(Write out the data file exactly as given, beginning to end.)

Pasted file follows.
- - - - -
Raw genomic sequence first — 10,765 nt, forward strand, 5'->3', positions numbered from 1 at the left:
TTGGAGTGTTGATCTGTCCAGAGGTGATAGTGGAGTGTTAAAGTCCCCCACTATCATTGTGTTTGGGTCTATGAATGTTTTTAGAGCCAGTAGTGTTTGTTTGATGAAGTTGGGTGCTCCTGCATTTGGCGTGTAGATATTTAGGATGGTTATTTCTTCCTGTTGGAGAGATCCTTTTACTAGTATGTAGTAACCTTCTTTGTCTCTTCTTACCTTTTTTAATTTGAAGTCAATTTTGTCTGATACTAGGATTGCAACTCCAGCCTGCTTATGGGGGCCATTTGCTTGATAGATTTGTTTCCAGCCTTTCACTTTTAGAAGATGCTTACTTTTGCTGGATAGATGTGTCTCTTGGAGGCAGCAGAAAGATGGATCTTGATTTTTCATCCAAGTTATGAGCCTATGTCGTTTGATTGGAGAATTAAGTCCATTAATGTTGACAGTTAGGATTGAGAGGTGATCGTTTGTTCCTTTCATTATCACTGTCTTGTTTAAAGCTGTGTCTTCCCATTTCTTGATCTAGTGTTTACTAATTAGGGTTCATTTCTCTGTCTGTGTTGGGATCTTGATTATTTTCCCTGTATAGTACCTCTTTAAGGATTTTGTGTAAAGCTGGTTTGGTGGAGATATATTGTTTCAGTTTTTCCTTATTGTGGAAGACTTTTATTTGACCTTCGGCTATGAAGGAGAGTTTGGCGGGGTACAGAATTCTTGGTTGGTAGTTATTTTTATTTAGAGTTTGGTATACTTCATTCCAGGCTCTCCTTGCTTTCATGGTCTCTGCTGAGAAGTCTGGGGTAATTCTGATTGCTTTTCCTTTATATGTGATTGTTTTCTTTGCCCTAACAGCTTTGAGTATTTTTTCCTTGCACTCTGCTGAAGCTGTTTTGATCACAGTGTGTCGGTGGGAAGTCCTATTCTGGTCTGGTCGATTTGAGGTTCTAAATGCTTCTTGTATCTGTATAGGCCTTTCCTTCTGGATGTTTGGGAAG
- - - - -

Raw genomic sequence first — 10,765 nt, forward strand, 5'->3', positions numbered from 1 at the left:
TTGGAGTGTTGATCTGTCCAGAGGTGATAGTGGAGTGTTAAAGTCCCCCACTATCATTGTGTTTGGGTCTATGAATGTTTTTAGAGCCAGTAGTGTTTGTTTGATGAAGTTGGGTGCTCCTGCATTTGGCGTGTAGATATTTAGGATGGTTATTTCTTCCTGTTGGAGAGATCCTTTTACTAGTATGTAGTAACCTTCTTTGTCTCTTCTTACCTTTTTTAATTTGAAGTCAATTTTGTCTGATACTAGGATTGCAACTCCAGCCTGCTTATGGGGGCCATTTGCTTGATAGATTTGTTTCCAGCCTTTCACTTTTAGAAGATGCTTACTTTTGCTGGATAGATGTGTCTCTTGGAGGCAGCAGAAAGATGGATCTTGATTTTTCATCCAAGTTATGAGCCTATGTCGTTTGATTGGAGAATTAAGTCCATTAATGTTGACAGTTAGGATTGAGAGGTGATCGTTTGTTCCTTTCATTATCACTGTCTTGTTTAAAGCTGTGTCTTCCCATTTCTTGATCTAGTGTTTACTAATTAGGGTTCATTTCTCTGTCTGTGTTGGGATCTTGATTATTTTCCCTGTATAGTACCTCTTTAAGGATTTTGTGTAAAGCTGGTTTGGTGGAGATATATTGTTTCAGTTTTTCCTTATTGTGGAAGACTTTTATTTGACCTTCGGCTATGAAGGAGAGTTTGGCGGGGTACAGAATTCTTGGTTGGTAGTTATTTTTATTTAGAGTTTGGTATACTTCATTCCAGGCTCTCCTTGCTTTCATGGTCTCTGCTGAGAAGTCTGGGGTAATTCTGATTGCTTTTCCTTTATATGTGATTGTTTTCTTTGCCCTAACAGCTTTGAGTATTTTTTCCTTGCACTCTGCTGAAGCTGTTTTGATCACAGTGTGTCGGTGGGAAGTCCTATTCTGGTCTGGTCGATTTGAGGTTCTAAATGCTTCTTGTATCTGTATAGGCCTTTCCTTCTGGATGTTTGGGAAG